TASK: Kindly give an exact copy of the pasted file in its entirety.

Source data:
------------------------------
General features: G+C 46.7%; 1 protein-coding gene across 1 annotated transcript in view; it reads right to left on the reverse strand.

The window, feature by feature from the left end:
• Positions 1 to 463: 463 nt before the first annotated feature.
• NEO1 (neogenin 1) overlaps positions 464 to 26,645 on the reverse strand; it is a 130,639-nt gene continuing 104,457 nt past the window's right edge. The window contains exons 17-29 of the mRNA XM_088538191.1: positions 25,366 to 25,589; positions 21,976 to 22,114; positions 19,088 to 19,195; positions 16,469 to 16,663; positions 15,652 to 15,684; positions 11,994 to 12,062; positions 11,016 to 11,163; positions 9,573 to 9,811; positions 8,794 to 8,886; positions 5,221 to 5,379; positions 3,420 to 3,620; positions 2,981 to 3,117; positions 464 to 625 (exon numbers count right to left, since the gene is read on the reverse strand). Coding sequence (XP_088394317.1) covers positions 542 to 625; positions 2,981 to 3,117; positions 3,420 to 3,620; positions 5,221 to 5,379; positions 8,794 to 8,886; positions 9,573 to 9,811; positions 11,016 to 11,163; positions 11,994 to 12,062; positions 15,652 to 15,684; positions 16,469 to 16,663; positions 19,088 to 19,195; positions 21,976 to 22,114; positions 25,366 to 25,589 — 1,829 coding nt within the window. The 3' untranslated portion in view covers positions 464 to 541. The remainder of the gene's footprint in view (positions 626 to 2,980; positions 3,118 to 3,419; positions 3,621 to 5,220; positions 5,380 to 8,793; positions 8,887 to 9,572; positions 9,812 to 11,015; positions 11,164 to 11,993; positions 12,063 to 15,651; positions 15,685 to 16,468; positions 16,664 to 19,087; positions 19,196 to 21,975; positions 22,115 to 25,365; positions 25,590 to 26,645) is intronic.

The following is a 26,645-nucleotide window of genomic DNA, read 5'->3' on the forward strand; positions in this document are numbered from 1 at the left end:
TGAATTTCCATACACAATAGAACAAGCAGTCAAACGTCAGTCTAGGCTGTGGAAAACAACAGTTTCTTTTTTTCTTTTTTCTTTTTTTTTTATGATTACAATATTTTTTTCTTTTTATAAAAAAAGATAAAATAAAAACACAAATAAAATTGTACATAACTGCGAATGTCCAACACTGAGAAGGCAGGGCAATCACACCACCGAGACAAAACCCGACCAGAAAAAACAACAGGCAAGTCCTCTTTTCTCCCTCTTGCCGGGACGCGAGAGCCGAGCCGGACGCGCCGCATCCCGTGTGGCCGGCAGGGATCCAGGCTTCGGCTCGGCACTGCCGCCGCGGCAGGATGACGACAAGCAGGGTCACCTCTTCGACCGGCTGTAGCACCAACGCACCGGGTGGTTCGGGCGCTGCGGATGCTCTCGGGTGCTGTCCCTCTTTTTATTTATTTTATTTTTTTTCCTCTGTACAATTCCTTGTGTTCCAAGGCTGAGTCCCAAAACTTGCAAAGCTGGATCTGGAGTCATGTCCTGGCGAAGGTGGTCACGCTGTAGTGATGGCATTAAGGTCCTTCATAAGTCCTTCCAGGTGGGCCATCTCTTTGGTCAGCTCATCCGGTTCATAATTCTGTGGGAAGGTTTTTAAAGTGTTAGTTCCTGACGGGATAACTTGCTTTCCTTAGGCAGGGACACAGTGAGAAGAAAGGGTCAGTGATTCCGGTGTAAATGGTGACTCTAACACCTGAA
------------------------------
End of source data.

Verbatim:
General features: G+C 46.7%; 1 protein-coding gene across 1 annotated transcript in view; it reads right to left on the reverse strand.

The window, feature by feature from the left end:
• Positions 1 to 463: 463 nt before the first annotated feature.
• NEO1 (neogenin 1) overlaps positions 464 to 26,645 on the reverse strand; it is a 130,639-nt gene continuing 104,457 nt past the window's right edge. The window contains exons 17-29 of the mRNA XM_088538191.1: positions 25,366 to 25,589; positions 21,976 to 22,114; positions 19,088 to 19,195; positions 16,469 to 16,663; positions 15,652 to 15,684; positions 11,994 to 12,062; positions 11,016 to 11,163; positions 9,573 to 9,811; positions 8,794 to 8,886; positions 5,221 to 5,379; positions 3,420 to 3,620; positions 2,981 to 3,117; positions 464 to 625 (exon numbers count right to left, since the gene is read on the reverse strand). Coding sequence (XP_088394317.1) covers positions 542 to 625; positions 2,981 to 3,117; positions 3,420 to 3,620; positions 5,221 to 5,379; positions 8,794 to 8,886; positions 9,573 to 9,811; positions 11,016 to 11,163; positions 11,994 to 12,062; positions 15,652 to 15,684; positions 16,469 to 16,663; positions 19,088 to 19,195; positions 21,976 to 22,114; positions 25,366 to 25,589 — 1,829 coding nt within the window. The 3' untranslated portion in view covers positions 464 to 541. The remainder of the gene's footprint in view (positions 626 to 2,980; positions 3,118 to 3,419; positions 3,621 to 5,220; positions 5,380 to 8,793; positions 8,887 to 9,572; positions 9,812 to 11,015; positions 11,164 to 11,993; positions 12,063 to 15,651; positions 15,685 to 16,468; positions 16,664 to 19,087; positions 19,196 to 21,975; positions 22,115 to 25,365; positions 25,590 to 26,645) is intronic.

The following is a 26,645-nucleotide window of genomic DNA, read 5'->3' on the forward strand; positions in this document are numbered from 1 at the left end:
TGAATTTCCATACACAATAGAACAAGCAGTCAAACGTCAGTCTAGGCTGTGGAAAACAACAGTTTCTTTTTTTCTTTTTTCTTTTTTTTTTATGATTACAATATTTTTTTCTTTTTATAAAAAAAGATAAAATAAAAACACAAATAAAATTGTACATAACTGCGAATGTCCAACACTGAGAAGGCAGGGCAATCACACCACCGAGACAAAACCCGACCAGAAAAAACAACAGGCAAGTCCTCTTTTCTCCCTCTTGCCGGGACGCGAGAGCCGAGCCGGACGCGCCGCATCCCGTGTGGCCGGCAGGGATCCAGGCTTCGGCTCGGCACTGCCGCCGCGGCAGGATGACGACAAGCAGGGTCACCTCTTCGACCGGCTGTAGCACCAACGCACCGGGTGGTTCGGGCGCTGCGGATGCTCTCGGGTGCTGTCCCTCTTTTTATTTATTTTATTTTTTTTCCTCTGTACAATTCCTTGTGTTCCAAGGCTGAGTCCCAAAACTTGCAAAGCTGGATCTGGAGTCATGTCCTGGCGAAGGTGGTCACGCTGTAGTGATGGCATTAAGGTCCTTCATAAGTCCTTCCAGGTGGGCCATCTCTTTGGTCAGCTCATCCGGTTCATAATTCTGTGGGAAGGTTTTTAAAGTGTTAGTTCCTGACGGGATAACTTGCTTTCCTTAGGCAGGGACACAGTGAGAAGAAAGGGTCAGTGATTCCGGTGTAAATGGTGACTCTAACACCTGAA